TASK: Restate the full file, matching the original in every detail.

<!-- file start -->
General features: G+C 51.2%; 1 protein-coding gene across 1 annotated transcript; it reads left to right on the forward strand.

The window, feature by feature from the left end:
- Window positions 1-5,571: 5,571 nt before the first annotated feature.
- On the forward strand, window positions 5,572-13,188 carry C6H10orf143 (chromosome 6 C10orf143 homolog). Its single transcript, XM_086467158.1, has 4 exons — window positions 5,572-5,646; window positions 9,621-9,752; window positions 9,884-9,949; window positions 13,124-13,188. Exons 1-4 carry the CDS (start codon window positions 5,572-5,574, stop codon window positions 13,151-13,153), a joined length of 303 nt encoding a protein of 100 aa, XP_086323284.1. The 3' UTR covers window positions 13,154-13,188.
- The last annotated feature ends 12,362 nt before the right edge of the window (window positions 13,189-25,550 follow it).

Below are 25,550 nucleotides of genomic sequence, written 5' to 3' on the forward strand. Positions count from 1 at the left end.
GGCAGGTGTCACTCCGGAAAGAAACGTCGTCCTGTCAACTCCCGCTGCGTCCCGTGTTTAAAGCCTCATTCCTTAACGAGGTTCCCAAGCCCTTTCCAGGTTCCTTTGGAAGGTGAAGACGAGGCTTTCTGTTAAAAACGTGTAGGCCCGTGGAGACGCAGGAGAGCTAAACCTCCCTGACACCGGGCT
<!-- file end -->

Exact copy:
General features: G+C 51.2%; 1 protein-coding gene across 1 annotated transcript; it reads left to right on the forward strand.

The window, feature by feature from the left end:
- Window positions 1-5,571: 5,571 nt before the first annotated feature.
- On the forward strand, window positions 5,572-13,188 carry C6H10orf143 (chromosome 6 C10orf143 homolog). Its single transcript, XM_086467158.1, has 4 exons — window positions 5,572-5,646; window positions 9,621-9,752; window positions 9,884-9,949; window positions 13,124-13,188. Exons 1-4 carry the CDS (start codon window positions 5,572-5,574, stop codon window positions 13,151-13,153), a joined length of 303 nt encoding a protein of 100 aa, XP_086323284.1. The 3' UTR covers window positions 13,154-13,188.
- The last annotated feature ends 12,362 nt before the right edge of the window (window positions 13,189-25,550 follow it).

Below are 25,550 nucleotides of genomic sequence, written 5' to 3' on the forward strand. Positions count from 1 at the left end.
GGCAGGTGTCACTCCGGAAAGAAACGTCGTCCTGTCAACTCCCGCTGCGTCCCGTGTTTAAAGCCTCATTCCTTAACGAGGTTCCCAAGCCCTTTCCAGGTTCCTTTGGAAGGTGAAGACGAGGCTTTCTGTTAAAAACGTGTAGGCCCGTGGAGACGCAGGAGAGCTAAACCTCCCTGACACCGGGCT